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‘Twas Budget Week: A Lobbyist’s Poem

‘Twas the first day of Budget Week and all through my brain, 

I was feeling nervous, excited, and slightly insane. 

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The lobbyists were gathered on a Monday afternoon,

all hoping that the members would show up soon. 

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As House Reps all nestled snug at their desks, 

billions of dollars danced through their heads.

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And me in my suit, coffee in hand,

Had just settled down for a night that was bland.

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Just kidding, I am a terrible poet. It was budget week, though, and a lot went down downtown! Let’s jump in!

It was like Christmas Morning: Generally, the House’s Budget Week means long nights and lots of coffee. This year, however, the Members collectively ate their wheaties and they were able to give the Appropriations Bill second reading by about 9:30pm Monday night. All of the budget items we are excited about were passed by the full House. That means:

  • $100-million for land conservation!
  • $25-million for PFAS remediation!
  • $100-million for DHEC’s new lab!
  • $87.5-million for Resilience!

The Appropriations Bill has now moved to the Senate Finance Committee and your CVSC Government relations team will be diligently watching to ensure Senators are excited about these critical conservation items as we are.

It’s all political: Behind the scenes on Monday, however, there were whispers of big changes on the horizon. Vacuums to be filled. Speculations. These speculations began last week when the Republican Majority Leader, Gary Simrill, announced he was not going to run for office again. Then on Tuesday, the Speaker of the House, Jay Lucas announced his own retirement. Several other Representatives have announced as well: Sandy McGarry, Leola Robinson, Jonathon Hill, Brue Bryant, Joe Daning, Russell Fry, and Chip Huggins. That means there are going to be big changes next year: a new Speaker, a new Majority Leader, and at least one new chairman.  I’m noting all of this because it will mean a lot of changes in 2023 as well as influence positions that folks may take in 2023 as the posturing for various posts begin. As the election season unfolds, I’m sure you’ll hear much more from CVSC about the impacts of the elections on these shakeups. Election filing has begun for the House of Representatives and continues through March 30. This is one reason that they are on furlough until March 29th – House members don’t want to take votes during the filing window that might motivate someone to file to run against them.   Sigh…the intersection of politics and policymaking…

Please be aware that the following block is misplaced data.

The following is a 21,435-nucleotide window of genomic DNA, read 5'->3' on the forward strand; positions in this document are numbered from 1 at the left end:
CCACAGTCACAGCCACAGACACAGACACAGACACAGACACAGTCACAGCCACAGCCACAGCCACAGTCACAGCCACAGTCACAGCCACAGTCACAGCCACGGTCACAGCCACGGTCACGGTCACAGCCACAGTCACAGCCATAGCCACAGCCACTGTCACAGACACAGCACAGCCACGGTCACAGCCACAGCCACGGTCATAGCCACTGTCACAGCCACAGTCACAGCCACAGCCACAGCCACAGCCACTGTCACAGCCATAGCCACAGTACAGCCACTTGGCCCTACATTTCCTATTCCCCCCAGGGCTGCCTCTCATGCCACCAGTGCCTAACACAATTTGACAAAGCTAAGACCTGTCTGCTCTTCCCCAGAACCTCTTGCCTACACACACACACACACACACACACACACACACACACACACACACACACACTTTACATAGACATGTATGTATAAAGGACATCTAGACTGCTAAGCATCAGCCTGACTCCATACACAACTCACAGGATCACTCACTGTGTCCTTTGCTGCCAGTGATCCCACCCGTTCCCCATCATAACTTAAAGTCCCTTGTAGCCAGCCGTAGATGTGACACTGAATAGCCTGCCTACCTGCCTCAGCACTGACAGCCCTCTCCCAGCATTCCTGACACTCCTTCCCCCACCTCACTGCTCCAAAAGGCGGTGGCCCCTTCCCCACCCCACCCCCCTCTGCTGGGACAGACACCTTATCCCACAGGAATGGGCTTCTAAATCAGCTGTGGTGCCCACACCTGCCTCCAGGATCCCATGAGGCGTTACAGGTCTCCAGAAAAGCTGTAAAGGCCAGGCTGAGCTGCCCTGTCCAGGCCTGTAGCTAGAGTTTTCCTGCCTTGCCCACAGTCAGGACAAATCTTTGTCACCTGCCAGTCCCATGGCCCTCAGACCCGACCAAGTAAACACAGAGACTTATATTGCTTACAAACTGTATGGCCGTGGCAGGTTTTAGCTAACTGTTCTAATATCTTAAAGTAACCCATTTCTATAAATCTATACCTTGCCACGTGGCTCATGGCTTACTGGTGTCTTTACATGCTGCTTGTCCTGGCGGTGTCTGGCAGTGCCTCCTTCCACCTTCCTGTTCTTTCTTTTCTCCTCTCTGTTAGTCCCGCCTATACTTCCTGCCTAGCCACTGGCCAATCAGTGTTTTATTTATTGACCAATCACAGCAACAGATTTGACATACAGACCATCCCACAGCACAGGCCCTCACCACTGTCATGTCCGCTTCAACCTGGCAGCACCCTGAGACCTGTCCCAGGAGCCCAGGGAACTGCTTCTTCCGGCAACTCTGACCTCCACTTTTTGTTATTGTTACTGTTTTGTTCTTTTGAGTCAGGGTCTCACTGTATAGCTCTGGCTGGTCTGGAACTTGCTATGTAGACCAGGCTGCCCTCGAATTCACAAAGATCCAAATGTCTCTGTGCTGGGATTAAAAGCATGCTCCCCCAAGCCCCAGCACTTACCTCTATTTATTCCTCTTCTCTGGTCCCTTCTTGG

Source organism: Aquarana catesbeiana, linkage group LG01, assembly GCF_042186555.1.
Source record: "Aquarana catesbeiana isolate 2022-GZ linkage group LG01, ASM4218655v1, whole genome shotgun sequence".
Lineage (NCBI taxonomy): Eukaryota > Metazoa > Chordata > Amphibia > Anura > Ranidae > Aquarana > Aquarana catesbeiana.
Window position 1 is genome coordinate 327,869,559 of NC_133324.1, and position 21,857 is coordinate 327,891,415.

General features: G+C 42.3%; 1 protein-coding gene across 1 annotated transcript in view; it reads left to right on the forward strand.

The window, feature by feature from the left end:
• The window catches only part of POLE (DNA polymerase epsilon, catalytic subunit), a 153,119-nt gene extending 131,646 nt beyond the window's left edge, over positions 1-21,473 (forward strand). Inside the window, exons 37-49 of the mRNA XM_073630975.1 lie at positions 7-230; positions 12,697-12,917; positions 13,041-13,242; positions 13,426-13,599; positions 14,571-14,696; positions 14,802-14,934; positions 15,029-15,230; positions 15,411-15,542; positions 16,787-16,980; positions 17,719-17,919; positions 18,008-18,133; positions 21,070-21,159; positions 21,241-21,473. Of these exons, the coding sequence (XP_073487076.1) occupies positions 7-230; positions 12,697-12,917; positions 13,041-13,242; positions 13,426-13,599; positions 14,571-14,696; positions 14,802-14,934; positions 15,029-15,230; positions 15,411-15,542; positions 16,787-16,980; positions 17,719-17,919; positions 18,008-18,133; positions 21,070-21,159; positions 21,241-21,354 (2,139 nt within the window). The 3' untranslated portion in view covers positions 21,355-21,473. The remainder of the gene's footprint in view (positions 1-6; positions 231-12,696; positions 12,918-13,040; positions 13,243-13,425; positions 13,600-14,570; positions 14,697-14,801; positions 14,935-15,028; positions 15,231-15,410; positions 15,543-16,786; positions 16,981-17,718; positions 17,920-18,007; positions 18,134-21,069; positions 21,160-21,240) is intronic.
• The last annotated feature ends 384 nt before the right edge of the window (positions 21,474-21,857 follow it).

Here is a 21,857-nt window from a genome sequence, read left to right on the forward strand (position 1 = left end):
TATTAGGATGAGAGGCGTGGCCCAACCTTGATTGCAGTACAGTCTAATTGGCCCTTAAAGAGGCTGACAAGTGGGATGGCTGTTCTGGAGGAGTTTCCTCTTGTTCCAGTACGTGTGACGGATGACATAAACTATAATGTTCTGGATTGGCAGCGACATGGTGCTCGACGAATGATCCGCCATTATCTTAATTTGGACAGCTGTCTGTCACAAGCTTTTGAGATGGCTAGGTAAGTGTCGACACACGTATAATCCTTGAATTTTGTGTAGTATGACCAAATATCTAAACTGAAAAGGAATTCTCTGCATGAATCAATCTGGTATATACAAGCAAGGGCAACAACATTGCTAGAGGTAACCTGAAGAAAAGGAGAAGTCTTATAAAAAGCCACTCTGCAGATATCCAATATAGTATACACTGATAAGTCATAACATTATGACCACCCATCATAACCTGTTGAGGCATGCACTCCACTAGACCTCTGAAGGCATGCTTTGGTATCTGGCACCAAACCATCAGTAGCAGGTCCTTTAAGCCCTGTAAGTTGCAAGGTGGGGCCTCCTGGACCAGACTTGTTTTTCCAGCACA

Clean Drinking Water: S.219’s fate was decided this week. Unfortunately, the Medical Affairs Committee decided to carry the bill over and won’t return to it because they feel that a budget solution is the best option. They will rely on a budget proviso that passed through the House this week. It is extremely disappointing to not see a stand-alone bill advance, but it is promising to know that our collective advocacy around S.219 has elevated the discussion and that Senators are looking at the budget to provide resources to address PFAS.  Following on the meeting this past week, we at CVSC want to thank Senator Gambrell for his leadership on the issue. We appreciate his and Senator Kimpson’s commitment to stay on top of the EPA and DHEC as they continue their PFAS strategy. We are going to continue to fight to bring clean drinking water to everyone in our state, but sometimes the legislative process is a marathon rather than a sprint.

The Future of DHEC: Chairman Peeler’s DHEC reform bill, S.2, was heard on the Senate floor this week. S.2 Splits DHEC up into two separate agencies: the Department of Public and Behavioral Health and the Department of Environmental Services. We’ve expressed our concerns on the bill numerous times. We were pleased to see that Senator Hutto’s amendment to preserve the automatic stay of permits on appeal passed on the floor. The Automatic Stay is a mechanism that delays a permittee’s action on a permit when an appeal is filed.  For example, if a developer wanted to build on top of  wetlands and obtained a permit for filling in the wetlands, they could not begin work if an appeal is filed and the Automatic Stay is triggered. Without the Automatic Stay, the developer could fill in the wetland as soon as the permit is issued, even if the permit is appealed. The Automatic Stay, therefore, is a check and balance against bad actors causing irreparable harm to the environment while we wait for the administrative and judicial process to run their course. Note that we’ve fought about the Automatic Stay for years and reached a compromise in 2018 for it to remain – see our scorecard vote description here for more historic context. Following this and other perfecting amendments, S.2 passed unanimously and now heads to the House where it will be assigned a committee.

Join Us!

Conservation Coalition Lobby Day & Oyster Roast: Join Conservation Voters and the SC Conservation Coalition for a fun day of advocating and celebrating conservation on April 26th (Please note the date change because of changes in the legislative schedule!). Be a part of making an impact at the State House with fellow volunteers, staff, and elected officials.Click here to learn more and sign up!

Thank you for all you do!

TAKE ACTION TODAY!